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Last edited 17 Nov 2022
Types of floor
A floor typically provides:
- Structural support for the contents of the room, its occupants, and the weight of the floor itself.
- Resistance to the passage of moisture, heat and sound.
- A surface finish which may contribute to the look, feel and acoustics of a space.
- Sometimes it may also form an integral part of the primary structure of the building.
- It may also include elements of building services, such as wiring, pipework, ducting, drainage, lighting, ventilation and so on.
Very broadly, floor constructions tend to be either solid floors, built up from the ground, or suspended floors, supported by wall structures. There are a very wide range of variations around these basic types.
Some of the more common types of floor are described below.
 Solid ground floor
- Sub-base: Well-compacted building rubble or loose stone-based material.
- Hardcore: A filling material to make the required level, and create a solid base.
- Damp-proof membrane (DPM): An impervious layer such as heavy duty polythene sheeting.
- Concrete bed: Providing a solid level surface.
- Insulation to limit heat transfer with the ground.
- Screed: Usually a sand and cement mix laid to prepare for the installation of a floor covering.
- Flooring finish: Such as carpet, tiles, and so on.
A suspended timber floor is usually constructed using timber joists suspended from bearing walls, which are then covered with either floorboards or some other form of boarding material. The joists are typically laid across the shortest span.
Ventilation may be provided to the void between the floor and the ceiling below by placing air vents or air bricks in the exterior walls, allowing air to travel from one side of the building to the other. This can, however, cause draughts, which can be avoided by installing an airtight breather membrane which will help maintain an airtight seal.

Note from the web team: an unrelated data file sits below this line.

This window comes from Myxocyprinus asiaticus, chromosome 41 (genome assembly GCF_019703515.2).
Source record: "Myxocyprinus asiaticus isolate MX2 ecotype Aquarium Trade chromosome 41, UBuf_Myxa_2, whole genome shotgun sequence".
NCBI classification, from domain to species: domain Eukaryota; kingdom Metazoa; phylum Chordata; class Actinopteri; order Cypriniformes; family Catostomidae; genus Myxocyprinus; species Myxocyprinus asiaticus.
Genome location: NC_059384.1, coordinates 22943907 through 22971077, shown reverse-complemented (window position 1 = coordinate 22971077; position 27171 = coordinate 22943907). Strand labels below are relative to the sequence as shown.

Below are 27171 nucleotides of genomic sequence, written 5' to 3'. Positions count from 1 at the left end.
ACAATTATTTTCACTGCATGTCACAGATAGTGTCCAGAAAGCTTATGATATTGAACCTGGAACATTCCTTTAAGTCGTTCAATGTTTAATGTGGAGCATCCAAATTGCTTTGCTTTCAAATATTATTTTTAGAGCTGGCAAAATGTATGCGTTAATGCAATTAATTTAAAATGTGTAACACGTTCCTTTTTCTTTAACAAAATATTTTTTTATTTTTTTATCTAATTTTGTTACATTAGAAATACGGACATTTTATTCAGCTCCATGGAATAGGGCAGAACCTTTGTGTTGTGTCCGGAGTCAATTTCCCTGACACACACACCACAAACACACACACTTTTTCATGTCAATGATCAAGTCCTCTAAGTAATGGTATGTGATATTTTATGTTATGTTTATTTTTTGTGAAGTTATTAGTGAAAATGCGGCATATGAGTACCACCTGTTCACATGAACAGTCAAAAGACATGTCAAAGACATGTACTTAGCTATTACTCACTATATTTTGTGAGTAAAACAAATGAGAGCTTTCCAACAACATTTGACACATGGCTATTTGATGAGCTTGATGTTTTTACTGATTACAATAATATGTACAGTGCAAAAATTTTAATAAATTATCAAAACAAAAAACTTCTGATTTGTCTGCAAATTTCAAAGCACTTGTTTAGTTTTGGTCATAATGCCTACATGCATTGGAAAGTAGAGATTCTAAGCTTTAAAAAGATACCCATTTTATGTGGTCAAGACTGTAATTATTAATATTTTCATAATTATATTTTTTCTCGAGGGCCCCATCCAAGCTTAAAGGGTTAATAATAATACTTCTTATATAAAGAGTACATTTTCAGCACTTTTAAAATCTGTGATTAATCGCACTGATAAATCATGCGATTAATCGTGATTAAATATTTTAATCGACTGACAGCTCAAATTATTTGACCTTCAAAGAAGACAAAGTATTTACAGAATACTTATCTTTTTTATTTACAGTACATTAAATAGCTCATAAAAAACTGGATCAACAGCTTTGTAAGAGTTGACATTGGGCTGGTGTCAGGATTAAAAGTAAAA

Suspended concrete floor
A simple reinforced concrete flat slab is not usually economical as a suspended floor spanning over 5 m. Other solutions include pre-cast concrete planks or pre-cast concrete beams with concrete blocks laid between them. Voids can be created by beams or ribs, or cast-in holes, to house services, as well as providing support for suspended or attached ceilings.
See also: Beam and block.
Ribbed floors use narrow-spaced shallow beams, or ribs, rather than wide-spaced deep beams. Troughed floors are ribbed in only one direction, whereas coffered floors or waffle floors are ribbed in two directions.
This is a ribbed cast in situ floor with permanent formwork in the form of hollow clay or concrete pots. This creates a flat soffit, allowing the direct application of a plaster finish or dry lining. The pot voids can be used to contain small diameter building services within the overall slab depth. The most common form is a one way spanning floor, although two-way spanning is also possible.
A raised floor (sometimes referred to as an access floor or raised access floor) is a floor created above a solid floor slab, leaving an open void between the two. This void can be used to distribute building services. Raised floors are often found in offices, or in spaces that have a high demand for information and communications infrastructure such as data centres.
Plenums are air compartments or chambers, either above suspended ceilings, in the gap between the ceiling and the floor slab, or below raised floors in the gap between the raised floor and the floor slab. They form part of the ventilation system for the building.
A floating floor is a floor that is not fixed to the layer beneath it. Floating floors are particularly common in refurbishment works, and can be used to help improve the thermal or acoustic insulation of a floor construction.
Sprung floors are used for activities such as dance, indoor sports, and multi-purpose halls where specific properties of shock absorption and energy return are desirable to reduce the occurrence of injuries that may result from repeated impact or falls. They can also help maximise performance.
The term ‘separating floor’ is generally used to describe a floor designed to restrict the passage of sound between the spaces above and below. It is most commonly used in relation to residential buildings.
- Beam and block.
- Compartment floor.
- Floating floor.
- Floor definition.
- Floor insulation.
- Floor loading.
- Flooring defects.
- Floors of the great medieval churches.
- Floor slab.
- Insulation for ground floors.
- Raised floor.
- Separating floor.
- Sistering floor joists.
- Sprung floor.
- Types of flooring.
 External references
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